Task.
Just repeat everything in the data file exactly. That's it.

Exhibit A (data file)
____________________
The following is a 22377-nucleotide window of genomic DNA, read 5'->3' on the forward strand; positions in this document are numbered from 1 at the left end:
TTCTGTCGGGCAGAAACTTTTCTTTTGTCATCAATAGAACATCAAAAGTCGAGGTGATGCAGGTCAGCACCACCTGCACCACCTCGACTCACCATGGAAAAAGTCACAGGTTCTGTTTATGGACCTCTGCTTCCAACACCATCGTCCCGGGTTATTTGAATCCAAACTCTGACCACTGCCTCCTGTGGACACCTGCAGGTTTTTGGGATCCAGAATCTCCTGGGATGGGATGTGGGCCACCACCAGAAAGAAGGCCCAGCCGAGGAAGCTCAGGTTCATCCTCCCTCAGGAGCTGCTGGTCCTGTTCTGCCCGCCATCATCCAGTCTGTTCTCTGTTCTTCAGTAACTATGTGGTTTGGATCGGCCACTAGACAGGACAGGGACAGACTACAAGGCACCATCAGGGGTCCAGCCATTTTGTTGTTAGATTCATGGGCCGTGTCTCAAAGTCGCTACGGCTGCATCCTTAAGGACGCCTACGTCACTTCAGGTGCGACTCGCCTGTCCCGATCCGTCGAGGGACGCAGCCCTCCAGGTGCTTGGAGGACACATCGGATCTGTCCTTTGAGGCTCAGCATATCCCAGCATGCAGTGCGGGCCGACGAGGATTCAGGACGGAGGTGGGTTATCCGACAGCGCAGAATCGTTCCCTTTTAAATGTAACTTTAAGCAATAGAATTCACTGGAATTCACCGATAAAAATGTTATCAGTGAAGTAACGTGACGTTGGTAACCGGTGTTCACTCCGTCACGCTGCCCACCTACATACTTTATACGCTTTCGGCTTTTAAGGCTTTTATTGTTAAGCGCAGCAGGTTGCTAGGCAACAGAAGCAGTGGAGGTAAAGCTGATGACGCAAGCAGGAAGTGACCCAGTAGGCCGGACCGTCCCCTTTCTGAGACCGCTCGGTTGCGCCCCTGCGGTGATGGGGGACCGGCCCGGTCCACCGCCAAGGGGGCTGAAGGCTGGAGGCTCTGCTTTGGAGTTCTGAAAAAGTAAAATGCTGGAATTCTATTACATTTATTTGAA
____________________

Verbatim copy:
The following is a 22377-nucleotide window of genomic DNA, read 5'->3' on the forward strand; positions in this document are numbered from 1 at the left end:
TTCTGTCGGGCAGAAACTTTTCTTTTGTCATCAATAGAACATCAAAAGTCGAGGTGATGCAGGTCAGCACCACCTGCACCACCTCGACTCACCATGGAAAAAGTCACAGGTTCTGTTTATGGACCTCTGCTTCCAACACCATCGTCCCGGGTTATTTGAATCCAAACTCTGACCACTGCCTCCTGTGGACACCTGCAGGTTTTTGGGATCCAGAATCTCCTGGGATGGGATGTGGGCCACCACCAGAAAGAAGGCCCAGCCGAGGAAGCTCAGGTTCATCCTCCCTCAGGAGCTGCTGGTCCTGTTCTGCCCGCCATCATCCAGTCTGTTCTCTGTTCTTCAGTAACTATGTGGTTTGGATCGGCCACTAGACAGGACAGGGACAGACTACAAGGCACCATCAGGGGTCCAGCCATTTTGTTGTTAGATTCATGGGCCGTGTCTCAAAGTCGCTACGGCTGCATCCTTAAGGACGCCTACGTCACTTCAGGTGCGACTCGCCTGTCCCGATCCGTCGAGGGACGCAGCCCTCCAGGTGCTTGGAGGACACATCGGATCTGTCCTTTGAGGCTCAGCATATCCCAGCATGCAGTGCGGGCCGACGAGGATTCAGGACGGAGGTGGGTTATCCGACAGCGCAGAATCGTTCCCTTTTAAATGTAACTTTAAGCAATAGAATTCACTGGAATTCACCGATAAAAATGTTATCAGTGAAGTAACGTGACGTTGGTAACCGGTGTTCACTCCGTCACGCTGCCCACCTACATACTTTATACGCTTTCGGCTTTTAAGGCTTTTATTGTTAAGCGCAGCAGGTTGCTAGGCAACAGAAGCAGTGGAGGTAAAGCTGATGACGCAAGCAGGAAGTGACCCAGTAGGCCGGACCGTCCCCTTTCTGAGACCGCTCGGTTGCGCCCCTGCGGTGATGGGGGACCGGCCCGGTCCACCGCCAAGGGGGCTGAAGGCTGGAGGCTCTGCTTTGGAGTTCTGAAAAAGTAAAATGCTGGAATTCTATTACATTTATTTGAA